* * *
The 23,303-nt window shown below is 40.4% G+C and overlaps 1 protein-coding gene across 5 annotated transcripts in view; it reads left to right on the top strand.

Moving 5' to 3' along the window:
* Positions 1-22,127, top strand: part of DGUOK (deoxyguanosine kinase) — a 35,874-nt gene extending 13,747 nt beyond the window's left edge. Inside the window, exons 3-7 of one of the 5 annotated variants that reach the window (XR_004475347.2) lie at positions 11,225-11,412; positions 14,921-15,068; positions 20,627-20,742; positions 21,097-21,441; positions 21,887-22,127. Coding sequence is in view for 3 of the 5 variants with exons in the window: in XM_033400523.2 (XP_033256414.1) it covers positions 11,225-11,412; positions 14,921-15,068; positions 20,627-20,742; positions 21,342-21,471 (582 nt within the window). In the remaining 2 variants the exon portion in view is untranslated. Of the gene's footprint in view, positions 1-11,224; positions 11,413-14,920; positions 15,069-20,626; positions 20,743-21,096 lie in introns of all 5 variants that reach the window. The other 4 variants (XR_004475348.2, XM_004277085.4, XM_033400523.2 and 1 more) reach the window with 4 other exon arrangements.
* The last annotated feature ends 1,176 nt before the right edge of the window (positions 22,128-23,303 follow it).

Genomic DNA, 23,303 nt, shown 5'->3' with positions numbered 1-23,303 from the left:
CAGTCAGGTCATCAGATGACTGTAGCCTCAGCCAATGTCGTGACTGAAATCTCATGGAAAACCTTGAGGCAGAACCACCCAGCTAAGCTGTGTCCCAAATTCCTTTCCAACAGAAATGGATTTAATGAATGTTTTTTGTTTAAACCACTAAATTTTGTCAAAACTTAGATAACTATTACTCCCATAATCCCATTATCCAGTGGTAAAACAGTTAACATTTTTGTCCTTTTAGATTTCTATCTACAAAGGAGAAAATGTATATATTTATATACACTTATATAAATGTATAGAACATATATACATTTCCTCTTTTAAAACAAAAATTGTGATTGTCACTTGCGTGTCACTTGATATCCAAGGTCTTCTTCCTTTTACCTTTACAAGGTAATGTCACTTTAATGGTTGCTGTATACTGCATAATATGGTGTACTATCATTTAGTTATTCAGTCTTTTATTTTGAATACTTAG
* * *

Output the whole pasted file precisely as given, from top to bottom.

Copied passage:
The 23,303-nt window shown below is 40.4% G+C and overlaps 1 protein-coding gene across 5 annotated transcripts in view; it reads left to right on the top strand.

Moving 5' to 3' along the window:
* Positions 1-22,127, top strand: part of DGUOK (deoxyguanosine kinase) — a 35,874-nt gene extending 13,747 nt beyond the window's left edge. Inside the window, exons 3-7 of one of the 5 annotated variants that reach the window (XR_004475347.2) lie at positions 11,225-11,412; positions 14,921-15,068; positions 20,627-20,742; positions 21,097-21,441; positions 21,887-22,127. Coding sequence is in view for 3 of the 5 variants with exons in the window: in XM_033400523.2 (XP_033256414.1) it covers positions 11,225-11,412; positions 14,921-15,068; positions 20,627-20,742; positions 21,342-21,471 (582 nt within the window). In the remaining 2 variants the exon portion in view is untranslated. Of the gene's footprint in view, positions 1-11,224; positions 11,413-14,920; positions 15,069-20,626; positions 20,743-21,096 lie in introns of all 5 variants that reach the window. The other 4 variants (XR_004475348.2, XM_004277085.4, XM_033400523.2 and 1 more) reach the window with 4 other exon arrangements.
* The last annotated feature ends 1,176 nt before the right edge of the window (positions 22,128-23,303 follow it).

Genomic DNA, 23,303 nt, shown 5'->3' with positions numbered 1-23,303 from the left:
CAGTCAGGTCATCAGATGACTGTAGCCTCAGCCAATGTCGTGACTGAAATCTCATGGAAAACCTTGAGGCAGAACCACCCAGCTAAGCTGTGTCCCAAATTCCTTTCCAACAGAAATGGATTTAATGAATGTTTTTTGTTTAAACCACTAAATTTTGTCAAAACTTAGATAACTATTACTCCCATAATCCCATTATCCAGTGGTAAAACAGTTAACATTTTTGTCCTTTTAGATTTCTATCTACAAAGGAGAAAATGTATATATTTATATACACTTATATAAATGTATAGAACATATATACATTTCCTCTTTTAAAACAAAAATTGTGATTGTCACTTGCGTGTCACTTGATATCCAAGGTCTTCTTCCTTTTACCTTTACAAGGTAATGTCACTTTAATGGTTGCTGTATACTGCATAATATGGTGTACTATCATTTAGTTATTCAGTCTTTTATTTTGAATACTTAG